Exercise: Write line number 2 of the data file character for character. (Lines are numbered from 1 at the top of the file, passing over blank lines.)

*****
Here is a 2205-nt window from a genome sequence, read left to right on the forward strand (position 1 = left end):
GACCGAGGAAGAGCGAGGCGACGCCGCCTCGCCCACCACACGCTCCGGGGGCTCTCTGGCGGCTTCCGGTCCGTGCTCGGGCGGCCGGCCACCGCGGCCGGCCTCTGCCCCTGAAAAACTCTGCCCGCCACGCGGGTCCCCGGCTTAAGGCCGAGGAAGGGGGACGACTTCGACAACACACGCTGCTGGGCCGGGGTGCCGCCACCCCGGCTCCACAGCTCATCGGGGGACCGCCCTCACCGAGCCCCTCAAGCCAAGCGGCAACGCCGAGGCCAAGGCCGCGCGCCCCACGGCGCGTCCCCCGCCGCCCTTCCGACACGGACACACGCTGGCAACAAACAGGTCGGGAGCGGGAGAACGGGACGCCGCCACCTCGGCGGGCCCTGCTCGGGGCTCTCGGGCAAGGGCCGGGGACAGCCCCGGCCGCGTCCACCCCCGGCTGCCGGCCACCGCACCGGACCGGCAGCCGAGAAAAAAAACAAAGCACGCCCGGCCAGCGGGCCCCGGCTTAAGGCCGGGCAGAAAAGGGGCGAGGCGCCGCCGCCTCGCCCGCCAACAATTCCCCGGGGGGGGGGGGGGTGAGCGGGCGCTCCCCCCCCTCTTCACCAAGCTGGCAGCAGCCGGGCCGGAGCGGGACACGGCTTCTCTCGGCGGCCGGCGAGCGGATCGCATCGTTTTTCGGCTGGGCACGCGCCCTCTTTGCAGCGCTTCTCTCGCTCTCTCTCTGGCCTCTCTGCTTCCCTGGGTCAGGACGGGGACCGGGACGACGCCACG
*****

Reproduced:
GACCGAGGAAGAGCGAGGCGACGCCGCCTCGCCCACCACACGCTCCGGGGGCTCTCTGGCGGCTTCCGGTCCGTGCTCGGGCGGCCGGCCACCGCGGCCGGCCTCTGCCCCTGAAAAACTCTGCCCGCCACGCGGGTCCCCGGCTTAAGGCCGAGGAAGGGGGACGACTTCGACAACACACGCTGCTGGGCCGGGGTGCCGCCACCCCGGCTCCACAGCTCATCGGGGGACCGCCCTCACCGAGCCCCTCAAGCCAAGCGGCAACGCCGAGGCCAAGGCCGCGCGCCCCACGGCGCGTCCCCCGCCGCCCTTCCGACACGGACACACGCTGGCAACAAACAGGTCGGGAGCGGGAGAACGGGACGCCGCCACCTCGGCGGGCCCTGCTCGGGGCTCTCGGGCAAGGGCCGGGGACAGCCCCGGCCGCGTCCACCCCCGGCTGCCGGCCACCGCACCGGACCGGCAGCCGAGAAAAAAAACAAAGCACGCCCGGCCAGCGGGCCCCGGCTTAAGGCCGGGCAGAAAAGGGGCGAGGCGCCGCCGCCTCGCCCGCCAACAATTCCCCGGGGGGGGGGGGGGTGAGCGGGCGCTCCCCCCCCTCTTCACCAAGCTGGCAGCAGCCGGGCCGGAGCGGGACACGGCTTCTCTCGGCGGCCGGCGAGCGGATCGCATCGTTTTTCGGCTGGGCACGCGCCCTCTTTGCAGCGCTTCTCTCGCTCTCTCTCTGGCCTCTCTGCTTCCCTGGGTCAGGACGGGGACCGGGACGACGCCACG